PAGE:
Migrant Shelters Are Hiring In Tucson And Phoenix

Nearly every spring, shelters begin hiring additional personnel to care for unaccompanied migrant children who begin crossing the U.S. Mexico border due to friendly weather. This year, the annual trek of migrant children turned into a tsunami as a result of the Biden administration’s decision to end the Trump administration’s “Remain-in-Mexico” policy.

REMAIN-IN-MEXICO (MPP)

On January 25, 2019, the United States Department of Homeland Security (DHS) announced the implementation of the Migrant Protection Protocols (MPP), also known as the “Remain in Mexico” program. The policy allows U.S. Border Patrol to return non-Mexican asylum seekers to Mexico as their claims are adjudicated in US immigration courts.

Although Governor Doug Ducey and others have called the mass migration a crisis, for those who operate the shelters, it is cash flow.

For Arizona’s still-displaced service industry employees, the shelters are offering much needed well-paying jobs.

For example, Southwest Key is hiring for multiple positions including Teacher, Teacher’s Assistant, Youth Care Worker, Assistant Case Manager, Case Manager, Medical Coordinator, Case Aide, and Shift Leader.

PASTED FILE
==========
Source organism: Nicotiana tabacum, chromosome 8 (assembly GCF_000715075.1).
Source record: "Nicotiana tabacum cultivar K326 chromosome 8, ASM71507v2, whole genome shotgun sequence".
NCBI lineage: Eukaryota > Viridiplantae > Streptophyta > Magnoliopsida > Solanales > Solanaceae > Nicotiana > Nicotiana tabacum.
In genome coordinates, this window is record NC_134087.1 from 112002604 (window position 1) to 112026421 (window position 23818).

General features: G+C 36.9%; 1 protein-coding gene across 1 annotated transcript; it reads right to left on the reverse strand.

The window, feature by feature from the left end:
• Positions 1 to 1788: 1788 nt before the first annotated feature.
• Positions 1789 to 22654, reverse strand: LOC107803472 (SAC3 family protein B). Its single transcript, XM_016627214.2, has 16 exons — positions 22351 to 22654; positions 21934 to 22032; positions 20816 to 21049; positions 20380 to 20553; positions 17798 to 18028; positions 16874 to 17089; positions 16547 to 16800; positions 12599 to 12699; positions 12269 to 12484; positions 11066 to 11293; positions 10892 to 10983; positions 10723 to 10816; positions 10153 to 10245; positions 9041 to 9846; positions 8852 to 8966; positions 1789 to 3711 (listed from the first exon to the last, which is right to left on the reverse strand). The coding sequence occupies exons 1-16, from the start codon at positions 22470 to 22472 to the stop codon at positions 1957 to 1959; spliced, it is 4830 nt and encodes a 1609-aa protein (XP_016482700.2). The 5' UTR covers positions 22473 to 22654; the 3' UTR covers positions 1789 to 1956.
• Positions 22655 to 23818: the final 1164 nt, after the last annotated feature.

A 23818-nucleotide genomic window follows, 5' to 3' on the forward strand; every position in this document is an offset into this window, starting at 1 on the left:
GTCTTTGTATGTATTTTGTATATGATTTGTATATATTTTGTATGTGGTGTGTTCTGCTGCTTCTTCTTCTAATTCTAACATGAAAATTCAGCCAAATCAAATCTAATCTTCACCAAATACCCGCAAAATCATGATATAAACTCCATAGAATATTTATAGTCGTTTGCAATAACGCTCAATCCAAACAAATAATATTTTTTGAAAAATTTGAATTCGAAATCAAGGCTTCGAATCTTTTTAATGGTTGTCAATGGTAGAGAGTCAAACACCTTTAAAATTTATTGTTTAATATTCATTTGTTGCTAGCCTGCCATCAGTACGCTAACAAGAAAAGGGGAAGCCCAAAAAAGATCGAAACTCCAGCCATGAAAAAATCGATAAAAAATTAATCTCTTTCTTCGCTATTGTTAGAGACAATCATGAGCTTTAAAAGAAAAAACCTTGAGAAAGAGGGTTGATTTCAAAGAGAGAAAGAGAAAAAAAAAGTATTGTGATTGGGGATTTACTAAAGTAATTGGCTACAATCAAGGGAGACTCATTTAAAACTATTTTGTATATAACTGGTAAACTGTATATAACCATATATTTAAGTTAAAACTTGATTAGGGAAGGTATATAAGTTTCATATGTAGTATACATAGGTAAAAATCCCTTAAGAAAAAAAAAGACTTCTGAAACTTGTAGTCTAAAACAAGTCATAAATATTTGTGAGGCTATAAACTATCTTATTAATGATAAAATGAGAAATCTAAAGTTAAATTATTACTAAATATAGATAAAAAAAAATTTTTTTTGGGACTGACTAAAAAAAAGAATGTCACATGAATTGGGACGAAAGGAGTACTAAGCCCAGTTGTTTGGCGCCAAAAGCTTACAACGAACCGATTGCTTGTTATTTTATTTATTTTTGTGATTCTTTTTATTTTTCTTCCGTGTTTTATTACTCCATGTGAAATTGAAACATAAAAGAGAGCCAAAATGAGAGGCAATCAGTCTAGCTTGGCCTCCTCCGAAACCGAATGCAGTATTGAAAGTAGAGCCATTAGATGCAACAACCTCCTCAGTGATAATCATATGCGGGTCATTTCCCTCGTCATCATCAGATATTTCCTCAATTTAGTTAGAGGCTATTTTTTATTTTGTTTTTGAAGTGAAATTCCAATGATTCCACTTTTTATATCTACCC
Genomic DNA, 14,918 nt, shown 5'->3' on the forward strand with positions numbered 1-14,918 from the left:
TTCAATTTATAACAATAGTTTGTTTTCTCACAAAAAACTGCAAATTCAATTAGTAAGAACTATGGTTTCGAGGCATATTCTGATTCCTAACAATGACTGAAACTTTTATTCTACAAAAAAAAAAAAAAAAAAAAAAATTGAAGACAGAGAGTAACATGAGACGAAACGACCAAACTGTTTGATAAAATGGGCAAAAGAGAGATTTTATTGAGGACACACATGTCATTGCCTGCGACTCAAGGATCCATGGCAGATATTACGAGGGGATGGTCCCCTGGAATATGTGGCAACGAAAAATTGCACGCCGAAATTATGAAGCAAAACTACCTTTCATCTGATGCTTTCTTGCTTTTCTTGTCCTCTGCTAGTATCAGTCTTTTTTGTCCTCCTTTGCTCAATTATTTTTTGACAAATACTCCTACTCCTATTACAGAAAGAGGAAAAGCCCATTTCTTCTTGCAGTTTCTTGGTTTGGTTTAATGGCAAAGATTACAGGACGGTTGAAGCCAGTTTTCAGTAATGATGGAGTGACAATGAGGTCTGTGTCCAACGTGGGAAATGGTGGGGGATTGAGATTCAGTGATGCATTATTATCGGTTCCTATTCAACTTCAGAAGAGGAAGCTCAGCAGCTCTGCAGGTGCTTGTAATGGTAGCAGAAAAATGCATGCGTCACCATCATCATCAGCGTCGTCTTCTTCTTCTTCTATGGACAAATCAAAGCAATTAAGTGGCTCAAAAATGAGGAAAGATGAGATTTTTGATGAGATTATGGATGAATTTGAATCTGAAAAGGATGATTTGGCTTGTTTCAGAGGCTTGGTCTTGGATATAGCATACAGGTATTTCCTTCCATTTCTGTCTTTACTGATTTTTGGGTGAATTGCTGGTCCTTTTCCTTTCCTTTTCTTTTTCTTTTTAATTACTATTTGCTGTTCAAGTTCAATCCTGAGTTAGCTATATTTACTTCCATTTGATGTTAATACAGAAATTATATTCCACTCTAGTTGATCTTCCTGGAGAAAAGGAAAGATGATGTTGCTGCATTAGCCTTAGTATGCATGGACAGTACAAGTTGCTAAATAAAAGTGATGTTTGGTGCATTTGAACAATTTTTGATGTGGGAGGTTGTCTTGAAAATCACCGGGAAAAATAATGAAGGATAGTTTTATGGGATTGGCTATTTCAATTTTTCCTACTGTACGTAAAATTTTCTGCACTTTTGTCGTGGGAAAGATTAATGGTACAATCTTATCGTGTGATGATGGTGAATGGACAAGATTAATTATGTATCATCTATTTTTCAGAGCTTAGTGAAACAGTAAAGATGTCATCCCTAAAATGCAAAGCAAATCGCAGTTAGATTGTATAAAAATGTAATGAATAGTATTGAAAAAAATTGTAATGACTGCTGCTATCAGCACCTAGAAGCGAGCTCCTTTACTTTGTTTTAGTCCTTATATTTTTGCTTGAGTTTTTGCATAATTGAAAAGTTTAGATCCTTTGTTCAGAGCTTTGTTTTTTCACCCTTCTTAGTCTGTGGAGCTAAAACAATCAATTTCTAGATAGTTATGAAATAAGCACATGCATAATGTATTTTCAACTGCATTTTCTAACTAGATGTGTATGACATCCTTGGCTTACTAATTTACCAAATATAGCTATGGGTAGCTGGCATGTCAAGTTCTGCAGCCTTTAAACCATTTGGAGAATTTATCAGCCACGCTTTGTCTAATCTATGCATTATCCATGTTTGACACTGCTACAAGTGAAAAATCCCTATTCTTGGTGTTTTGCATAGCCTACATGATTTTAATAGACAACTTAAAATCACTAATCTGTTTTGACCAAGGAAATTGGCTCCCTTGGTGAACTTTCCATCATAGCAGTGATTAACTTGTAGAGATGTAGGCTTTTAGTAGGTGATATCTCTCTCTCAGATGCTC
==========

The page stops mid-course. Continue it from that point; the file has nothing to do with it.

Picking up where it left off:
Currently, Southwest Key operates a total of eight facilities for Unaccompanied Alien Children (UAC) in Youngtown, Glendale, Phoenix, Mesa, and Tucson.

Since 2015, Southwest Key has “unified more than 100,000 immigrant children with sponsors or families,” according to the company’s website. This year, the shelters are expected to house a record number of UACs.

Southwest Key is not the only shelter or other UAC service provider hiring. MVM Inc., which provides “secure transportation for vulnerable populations” is hiring in the Phoenix area. The International Rescue Committee and other traditional refugee service providers are hiring as well.

Southwest Key’s UAC shelters are part of a federal shelter system that was created as a result of the 1997 Flores Settlement Agreement. The agreement mandates the release of UACs from Border Patrol custody within 72 hours. The UACs are then transferred into the custody of the U.S. Department of Health and Human Services’ Office of Refugee Resettlement, which contracts with organizations like Southwest Key.

The high number of UACs arriving at this time has made it nearly impossible for the overwhelmed officers to meet the 72-hour transfer deadline.

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